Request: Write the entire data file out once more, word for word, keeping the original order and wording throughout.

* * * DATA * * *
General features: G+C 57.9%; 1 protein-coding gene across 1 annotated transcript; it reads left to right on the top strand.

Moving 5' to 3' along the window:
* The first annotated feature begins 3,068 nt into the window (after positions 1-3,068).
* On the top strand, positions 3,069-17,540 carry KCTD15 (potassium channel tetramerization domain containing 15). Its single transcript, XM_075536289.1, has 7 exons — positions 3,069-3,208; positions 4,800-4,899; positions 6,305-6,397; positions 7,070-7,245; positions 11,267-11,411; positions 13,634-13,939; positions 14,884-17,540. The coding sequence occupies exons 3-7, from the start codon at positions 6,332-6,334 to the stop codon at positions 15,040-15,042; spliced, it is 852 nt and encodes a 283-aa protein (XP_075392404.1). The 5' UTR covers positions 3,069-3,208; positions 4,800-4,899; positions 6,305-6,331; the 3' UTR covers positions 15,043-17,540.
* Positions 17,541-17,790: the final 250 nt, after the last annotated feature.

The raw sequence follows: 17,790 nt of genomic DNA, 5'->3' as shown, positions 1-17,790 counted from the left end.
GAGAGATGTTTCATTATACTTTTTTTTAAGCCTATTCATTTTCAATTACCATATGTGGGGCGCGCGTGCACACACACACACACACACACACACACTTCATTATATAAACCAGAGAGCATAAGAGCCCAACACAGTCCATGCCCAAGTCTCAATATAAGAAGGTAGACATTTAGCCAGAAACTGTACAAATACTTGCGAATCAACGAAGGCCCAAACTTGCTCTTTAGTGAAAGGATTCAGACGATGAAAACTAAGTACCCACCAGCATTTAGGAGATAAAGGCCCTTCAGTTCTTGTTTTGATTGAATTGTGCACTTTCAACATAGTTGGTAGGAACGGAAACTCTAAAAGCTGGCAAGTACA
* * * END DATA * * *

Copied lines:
General features: G+C 57.9%; 1 protein-coding gene across 1 annotated transcript; it reads left to right on the top strand.

Moving 5' to 3' along the window:
* The first annotated feature begins 3,068 nt into the window (after positions 1-3,068).
* On the top strand, positions 3,069-17,540 carry KCTD15 (potassium channel tetramerization domain containing 15). Its single transcript, XM_075536289.1, has 7 exons — positions 3,069-3,208; positions 4,800-4,899; positions 6,305-6,397; positions 7,070-7,245; positions 11,267-11,411; positions 13,634-13,939; positions 14,884-17,540. The coding sequence occupies exons 3-7, from the start codon at positions 6,332-6,334 to the stop codon at positions 15,040-15,042; spliced, it is 852 nt and encodes a 283-aa protein (XP_075392404.1). The 5' UTR covers positions 3,069-3,208; positions 4,800-4,899; positions 6,305-6,331; the 3' UTR covers positions 15,043-17,540.
* Positions 17,541-17,790: the final 250 nt, after the last annotated feature.

The raw sequence follows: 17,790 nt of genomic DNA, 5'->3' as shown, positions 1-17,790 counted from the left end.
GAGAGATGTTTCATTATACTTTTTTTTAAGCCTATTCATTTTCAATTACCATATGTGGGGCGCGCGTGCACACACACACACACACACACACACACTTCATTATATAAACCAGAGAGCATAAGAGCCCAACACAGTCCATGCCCAAGTCTCAATATAAGAAGGTAGACATTTAGCCAGAAACTGTACAAATACTTGCGAATCAACGAAGGCCCAAACTTGCTCTTTAGTGAAAGGATTCAGACGATGAAAACTAAGTACCCACCAGCATTTAGGAGATAAAGGCCCTTCAGTTCTTGTTTTGATTGAATTGTGCACTTTCAACATAGTTGGTAGGAACGGAAACTCTAAAAGCTGGCAAGTACA